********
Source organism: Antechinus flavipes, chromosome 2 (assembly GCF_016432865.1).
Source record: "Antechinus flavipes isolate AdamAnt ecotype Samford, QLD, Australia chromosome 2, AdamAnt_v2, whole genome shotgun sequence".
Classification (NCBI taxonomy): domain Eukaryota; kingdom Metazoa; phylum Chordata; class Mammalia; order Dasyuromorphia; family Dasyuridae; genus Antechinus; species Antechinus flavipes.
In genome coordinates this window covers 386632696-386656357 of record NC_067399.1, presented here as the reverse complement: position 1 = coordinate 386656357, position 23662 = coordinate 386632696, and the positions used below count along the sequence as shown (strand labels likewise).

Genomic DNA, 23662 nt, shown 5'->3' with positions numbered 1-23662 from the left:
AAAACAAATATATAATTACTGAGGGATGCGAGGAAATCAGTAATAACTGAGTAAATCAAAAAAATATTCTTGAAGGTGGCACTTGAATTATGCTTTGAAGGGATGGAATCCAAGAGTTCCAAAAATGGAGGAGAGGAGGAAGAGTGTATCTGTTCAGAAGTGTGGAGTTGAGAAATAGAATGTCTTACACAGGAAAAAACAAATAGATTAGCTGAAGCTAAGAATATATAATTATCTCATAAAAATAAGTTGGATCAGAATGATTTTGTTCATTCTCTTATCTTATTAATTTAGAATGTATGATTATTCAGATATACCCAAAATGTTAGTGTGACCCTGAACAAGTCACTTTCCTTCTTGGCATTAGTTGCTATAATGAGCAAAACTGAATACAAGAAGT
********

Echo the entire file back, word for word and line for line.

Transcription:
Source organism: Antechinus flavipes, chromosome 2 (assembly GCF_016432865.1).
Source record: "Antechinus flavipes isolate AdamAnt ecotype Samford, QLD, Australia chromosome 2, AdamAnt_v2, whole genome shotgun sequence".
Classification (NCBI taxonomy): domain Eukaryota; kingdom Metazoa; phylum Chordata; class Mammalia; order Dasyuromorphia; family Dasyuridae; genus Antechinus; species Antechinus flavipes.
In genome coordinates this window covers 386632696-386656357 of record NC_067399.1, presented here as the reverse complement: position 1 = coordinate 386656357, position 23662 = coordinate 386632696, and the positions used below count along the sequence as shown (strand labels likewise).

Genomic DNA, 23662 nt, shown 5'->3' with positions numbered 1-23662 from the left:
AAAACAAATATATAATTACTGAGGGATGCGAGGAAATCAGTAATAACTGAGTAAATCAAAAAAATATTCTTGAAGGTGGCACTTGAATTATGCTTTGAAGGGATGGAATCCAAGAGTTCCAAAAATGGAGGAGAGGAGGAAGAGTGTATCTGTTCAGAAGTGTGGAGTTGAGAAATAGAATGTCTTACACAGGAAAAAACAAATAGATTAGCTGAAGCTAAGAATATATAATTATCTCATAAAAATAAGTTGGATCAGAATGATTTTGTTCATTCTCTTATCTTATTAATTTAGAATGTATGATTATTCAGATATACCCAAAATGTTAGTGTGACCCTGAACAAGTCACTTTCCTTCTTGGCATTAGTTGCTATAATGAGCAAAACTGAATACAAGAAGT